MIDDLETOWN, Conn. (WTNH) — The death of State Representative Quentin “Q” Williams is being felt across the state, especially in the city of Middletown. 

Williams grew up in Middletown and became the first African American to represent the city in the Connecticut General Assembly. His dedication to racial and social equity made him stand out.

After just four years in the state legislature, Williams was known as a loud voice for the people he served. 

“He was fighting for the common man, he was fighting for marginalized communities, he was fighting for those who had less than,” Geraldo Reyes Jr., the Black and Puerto Rican Caucus Chair of the State Legislature said. “He was a bright, young, political thinker and a strong advocate for the people he represented.”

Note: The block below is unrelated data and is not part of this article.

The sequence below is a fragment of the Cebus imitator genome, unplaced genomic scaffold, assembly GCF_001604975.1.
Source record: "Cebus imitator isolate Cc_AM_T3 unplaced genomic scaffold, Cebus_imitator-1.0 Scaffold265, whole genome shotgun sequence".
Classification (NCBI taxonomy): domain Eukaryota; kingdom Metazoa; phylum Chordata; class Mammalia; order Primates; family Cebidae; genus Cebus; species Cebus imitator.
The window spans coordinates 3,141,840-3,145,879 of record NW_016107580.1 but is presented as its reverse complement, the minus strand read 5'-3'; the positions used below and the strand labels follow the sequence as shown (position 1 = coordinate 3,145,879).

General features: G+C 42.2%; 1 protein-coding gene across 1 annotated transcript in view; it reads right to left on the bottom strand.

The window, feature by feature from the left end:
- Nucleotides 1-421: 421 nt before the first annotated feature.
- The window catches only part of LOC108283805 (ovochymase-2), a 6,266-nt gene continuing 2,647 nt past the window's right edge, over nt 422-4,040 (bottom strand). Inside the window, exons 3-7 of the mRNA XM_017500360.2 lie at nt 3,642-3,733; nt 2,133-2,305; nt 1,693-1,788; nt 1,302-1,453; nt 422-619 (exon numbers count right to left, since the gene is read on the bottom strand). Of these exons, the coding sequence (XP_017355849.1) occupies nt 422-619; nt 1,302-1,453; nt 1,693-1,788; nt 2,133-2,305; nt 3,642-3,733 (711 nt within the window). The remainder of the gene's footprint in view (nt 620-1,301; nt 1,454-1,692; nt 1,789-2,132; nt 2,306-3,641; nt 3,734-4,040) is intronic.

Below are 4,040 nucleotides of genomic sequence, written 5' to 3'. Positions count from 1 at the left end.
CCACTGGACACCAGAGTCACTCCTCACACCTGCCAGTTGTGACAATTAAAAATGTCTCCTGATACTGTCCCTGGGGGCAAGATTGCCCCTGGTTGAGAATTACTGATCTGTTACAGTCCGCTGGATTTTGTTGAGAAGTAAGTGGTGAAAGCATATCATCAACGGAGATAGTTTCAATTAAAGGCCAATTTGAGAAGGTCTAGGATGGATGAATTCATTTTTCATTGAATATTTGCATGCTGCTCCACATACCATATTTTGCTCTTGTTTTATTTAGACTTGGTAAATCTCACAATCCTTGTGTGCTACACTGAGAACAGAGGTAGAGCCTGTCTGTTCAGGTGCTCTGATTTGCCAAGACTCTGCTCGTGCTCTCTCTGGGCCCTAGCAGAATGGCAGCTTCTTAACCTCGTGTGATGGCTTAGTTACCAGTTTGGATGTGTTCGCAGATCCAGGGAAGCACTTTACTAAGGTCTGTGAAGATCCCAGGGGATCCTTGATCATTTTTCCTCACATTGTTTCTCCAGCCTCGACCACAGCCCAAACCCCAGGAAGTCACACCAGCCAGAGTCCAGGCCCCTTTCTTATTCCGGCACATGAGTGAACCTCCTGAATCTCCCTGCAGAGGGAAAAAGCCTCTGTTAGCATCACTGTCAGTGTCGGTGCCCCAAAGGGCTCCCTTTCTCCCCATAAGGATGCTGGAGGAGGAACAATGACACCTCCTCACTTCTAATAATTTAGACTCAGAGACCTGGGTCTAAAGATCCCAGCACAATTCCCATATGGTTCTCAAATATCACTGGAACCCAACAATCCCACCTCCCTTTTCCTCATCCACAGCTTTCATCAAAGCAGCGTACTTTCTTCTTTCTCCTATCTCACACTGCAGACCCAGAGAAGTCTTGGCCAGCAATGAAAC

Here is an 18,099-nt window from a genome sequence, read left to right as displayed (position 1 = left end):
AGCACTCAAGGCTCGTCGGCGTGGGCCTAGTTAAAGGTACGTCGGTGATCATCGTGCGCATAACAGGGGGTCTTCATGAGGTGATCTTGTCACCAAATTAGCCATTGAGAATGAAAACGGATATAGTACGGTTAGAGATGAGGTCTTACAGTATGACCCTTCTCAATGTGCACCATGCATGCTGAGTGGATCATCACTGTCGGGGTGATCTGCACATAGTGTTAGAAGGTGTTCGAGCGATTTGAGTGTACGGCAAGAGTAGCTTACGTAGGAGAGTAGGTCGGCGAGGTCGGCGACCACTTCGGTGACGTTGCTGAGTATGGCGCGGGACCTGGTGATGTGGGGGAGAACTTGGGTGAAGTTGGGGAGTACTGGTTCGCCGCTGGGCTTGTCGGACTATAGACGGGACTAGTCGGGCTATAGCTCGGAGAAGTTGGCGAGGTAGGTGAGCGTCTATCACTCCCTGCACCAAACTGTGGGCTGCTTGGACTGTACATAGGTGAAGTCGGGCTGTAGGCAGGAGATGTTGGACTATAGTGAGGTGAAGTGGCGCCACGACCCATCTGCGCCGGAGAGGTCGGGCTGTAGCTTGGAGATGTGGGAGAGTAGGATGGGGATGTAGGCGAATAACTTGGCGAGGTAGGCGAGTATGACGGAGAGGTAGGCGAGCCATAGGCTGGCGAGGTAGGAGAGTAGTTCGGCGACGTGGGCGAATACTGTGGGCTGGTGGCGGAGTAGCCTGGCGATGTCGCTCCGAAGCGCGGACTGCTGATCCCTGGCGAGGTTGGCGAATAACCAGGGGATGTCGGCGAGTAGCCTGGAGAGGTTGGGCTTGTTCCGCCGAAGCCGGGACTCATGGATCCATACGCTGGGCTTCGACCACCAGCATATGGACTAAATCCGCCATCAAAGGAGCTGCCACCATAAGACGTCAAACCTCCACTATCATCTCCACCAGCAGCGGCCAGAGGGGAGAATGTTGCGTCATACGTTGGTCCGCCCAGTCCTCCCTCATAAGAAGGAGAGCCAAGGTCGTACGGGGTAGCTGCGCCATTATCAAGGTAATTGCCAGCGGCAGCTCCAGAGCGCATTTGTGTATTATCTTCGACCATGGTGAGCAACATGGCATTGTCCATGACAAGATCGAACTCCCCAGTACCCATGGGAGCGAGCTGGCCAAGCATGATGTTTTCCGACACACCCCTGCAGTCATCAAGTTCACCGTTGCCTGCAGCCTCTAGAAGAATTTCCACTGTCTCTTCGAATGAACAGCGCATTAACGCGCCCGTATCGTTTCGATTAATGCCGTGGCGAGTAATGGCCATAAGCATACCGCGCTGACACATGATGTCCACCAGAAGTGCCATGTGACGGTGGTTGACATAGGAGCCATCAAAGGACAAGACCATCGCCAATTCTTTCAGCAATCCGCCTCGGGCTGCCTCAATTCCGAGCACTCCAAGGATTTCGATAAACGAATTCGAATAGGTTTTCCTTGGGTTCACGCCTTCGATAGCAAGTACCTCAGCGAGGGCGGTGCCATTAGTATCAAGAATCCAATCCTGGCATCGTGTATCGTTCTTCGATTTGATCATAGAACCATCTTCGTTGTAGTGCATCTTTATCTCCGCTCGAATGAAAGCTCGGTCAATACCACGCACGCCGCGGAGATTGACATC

Williams also helped others, like Shanay Fulton, unlock their potential. Fulton met Williams in 2016 and noticed his genuine spirit right away. 

“He might crack a joke or two, he’s calling you sis, he’s calling you bro, and he’s really passionate about everything, that’s why he’s so involved,” Fulton said. 

Fulton said he helped her get a job with the city and guided her along the way to where she is now, as a Planning and Zoning Commissioner. 

“He’s always poured into me, even pouring into me and suggesting that I study public administration in school and I was so happy that he said that.”

Even the smallest interactions have left a mark. Chris Coughlin, the owner of Forest City Brewing, said Williams was unlike any other representative. He went out of his way to show he cared.